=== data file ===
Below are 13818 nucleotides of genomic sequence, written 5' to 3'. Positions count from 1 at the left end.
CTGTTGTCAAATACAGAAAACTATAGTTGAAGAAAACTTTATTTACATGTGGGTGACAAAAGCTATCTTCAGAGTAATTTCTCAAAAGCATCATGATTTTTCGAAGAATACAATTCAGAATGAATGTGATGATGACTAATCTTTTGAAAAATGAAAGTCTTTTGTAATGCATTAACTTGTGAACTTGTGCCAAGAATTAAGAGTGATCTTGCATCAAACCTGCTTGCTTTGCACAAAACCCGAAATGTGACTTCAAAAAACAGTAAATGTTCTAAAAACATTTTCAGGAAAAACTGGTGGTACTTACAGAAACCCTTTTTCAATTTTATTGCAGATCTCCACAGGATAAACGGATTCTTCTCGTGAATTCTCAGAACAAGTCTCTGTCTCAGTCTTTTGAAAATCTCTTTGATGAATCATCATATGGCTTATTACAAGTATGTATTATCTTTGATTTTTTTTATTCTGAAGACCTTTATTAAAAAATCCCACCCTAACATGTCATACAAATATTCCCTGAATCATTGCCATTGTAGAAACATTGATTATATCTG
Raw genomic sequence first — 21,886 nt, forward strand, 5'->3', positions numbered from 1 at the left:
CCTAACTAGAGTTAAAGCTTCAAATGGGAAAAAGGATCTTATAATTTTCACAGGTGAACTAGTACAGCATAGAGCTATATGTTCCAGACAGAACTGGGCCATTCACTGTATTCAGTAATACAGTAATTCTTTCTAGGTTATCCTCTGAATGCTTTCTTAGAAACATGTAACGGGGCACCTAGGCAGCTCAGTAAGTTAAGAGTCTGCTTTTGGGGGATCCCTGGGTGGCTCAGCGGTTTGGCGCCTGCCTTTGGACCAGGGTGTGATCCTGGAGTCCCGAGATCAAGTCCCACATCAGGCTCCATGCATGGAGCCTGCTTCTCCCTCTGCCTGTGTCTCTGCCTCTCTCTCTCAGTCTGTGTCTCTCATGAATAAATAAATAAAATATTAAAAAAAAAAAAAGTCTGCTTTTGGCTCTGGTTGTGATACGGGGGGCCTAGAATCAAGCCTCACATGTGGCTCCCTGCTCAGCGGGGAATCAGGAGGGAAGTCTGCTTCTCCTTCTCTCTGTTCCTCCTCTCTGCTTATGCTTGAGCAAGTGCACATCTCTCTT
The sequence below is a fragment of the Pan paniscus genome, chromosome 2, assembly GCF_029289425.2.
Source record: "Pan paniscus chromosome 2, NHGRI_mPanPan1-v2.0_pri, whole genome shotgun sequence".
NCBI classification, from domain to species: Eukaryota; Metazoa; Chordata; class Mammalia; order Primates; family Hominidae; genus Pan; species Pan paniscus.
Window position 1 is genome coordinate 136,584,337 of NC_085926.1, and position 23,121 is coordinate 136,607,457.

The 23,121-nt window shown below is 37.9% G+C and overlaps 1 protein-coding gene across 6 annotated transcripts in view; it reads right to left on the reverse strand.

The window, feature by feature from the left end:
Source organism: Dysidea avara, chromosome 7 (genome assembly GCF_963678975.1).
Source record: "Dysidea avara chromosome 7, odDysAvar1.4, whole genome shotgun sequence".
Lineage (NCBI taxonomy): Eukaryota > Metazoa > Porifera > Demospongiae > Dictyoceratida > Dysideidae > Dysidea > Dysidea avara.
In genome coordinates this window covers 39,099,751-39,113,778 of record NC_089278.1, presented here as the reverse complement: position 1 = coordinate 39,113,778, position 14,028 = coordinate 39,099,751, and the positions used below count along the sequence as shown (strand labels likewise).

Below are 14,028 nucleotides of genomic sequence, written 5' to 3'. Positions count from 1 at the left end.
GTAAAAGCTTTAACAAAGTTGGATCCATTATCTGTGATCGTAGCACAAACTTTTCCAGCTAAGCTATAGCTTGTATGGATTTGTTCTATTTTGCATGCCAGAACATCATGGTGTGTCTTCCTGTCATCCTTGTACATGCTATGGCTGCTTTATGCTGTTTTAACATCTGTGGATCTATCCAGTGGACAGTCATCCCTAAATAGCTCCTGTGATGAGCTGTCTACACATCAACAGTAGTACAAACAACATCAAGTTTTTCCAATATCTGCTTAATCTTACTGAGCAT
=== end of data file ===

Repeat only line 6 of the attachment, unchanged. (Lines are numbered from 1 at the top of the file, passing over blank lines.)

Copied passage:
Source record: "Pan paniscus chromosome 2, NHGRI_mPanPan1-v2.0_pri, whole genome shotgun sequence".